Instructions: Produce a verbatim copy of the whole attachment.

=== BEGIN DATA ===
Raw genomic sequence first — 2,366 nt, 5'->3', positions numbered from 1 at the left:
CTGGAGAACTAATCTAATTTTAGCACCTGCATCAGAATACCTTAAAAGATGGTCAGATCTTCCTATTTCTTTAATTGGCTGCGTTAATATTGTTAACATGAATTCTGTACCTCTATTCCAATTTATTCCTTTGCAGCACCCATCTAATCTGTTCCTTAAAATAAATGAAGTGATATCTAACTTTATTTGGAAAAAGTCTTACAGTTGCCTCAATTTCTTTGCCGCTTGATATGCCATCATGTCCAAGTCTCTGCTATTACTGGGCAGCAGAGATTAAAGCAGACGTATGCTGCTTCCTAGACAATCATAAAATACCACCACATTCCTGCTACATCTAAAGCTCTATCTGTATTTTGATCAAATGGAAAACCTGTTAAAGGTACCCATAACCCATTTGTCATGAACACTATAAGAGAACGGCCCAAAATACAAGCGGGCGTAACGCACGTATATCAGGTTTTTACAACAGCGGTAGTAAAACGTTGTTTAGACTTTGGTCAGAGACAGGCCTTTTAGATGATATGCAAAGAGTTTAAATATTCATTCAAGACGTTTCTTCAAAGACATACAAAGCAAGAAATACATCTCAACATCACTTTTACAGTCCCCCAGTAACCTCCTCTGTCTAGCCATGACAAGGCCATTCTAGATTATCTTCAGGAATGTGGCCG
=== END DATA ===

Raw genomic sequence first — 2,366 nt, 5'->3', positions numbered from 1 at the left:
CTGGAGAACTAATCTAATTTTAGCACCTGCATCAGAATACCTTAAAAGATGGTCAGATCTTCCTATTTCTTTAATTGGCTGCGTTAATATTGTTAACATGAATTCTGTACCTCTATTCCAATTTATTCCTTTGCAGCACCCATCTAATCTGTTCCTTAAAATAAATGAAGTGATATCTAACTTTATTTGGAAAAAGTCTTACAGTTGCCTCAATTTCTTTGCCGCTTGATATGCCATCATGTCCAAGTCTCTGCTATTACTGGGCAGCAGAGATTAAAGCAGACGTATGCTGCTTCCTAGACAATCATAAAATACCACCACATTCCTGCTACATCTAAAGCTCTATCTGTATTTTGATCAAATGGAAAACCTGTTAAAGGTACCCATAACCCATTTGTCATGAACACTATAAGAGAACGGCCCAAAATACAAGCGGGCGTAACGCACGTATATCAGGTTTTTACAACAGCGGTAGTAAAACGTTGTTTAGACTTTGGTCAGAGACAGGCCTTTTAGATGATATGCAAAGAGTTTAAATATTCATTCAAGACGTTTCTTCAAAGACATACAAAGCAAGAAATACATCTCAACATCACTTTTACAGTCCCCCAGTAACCTCCTCTGTCTAGCCATGACAAGGCCATTCTAGATTATCTTCAGGAATGTGGCCG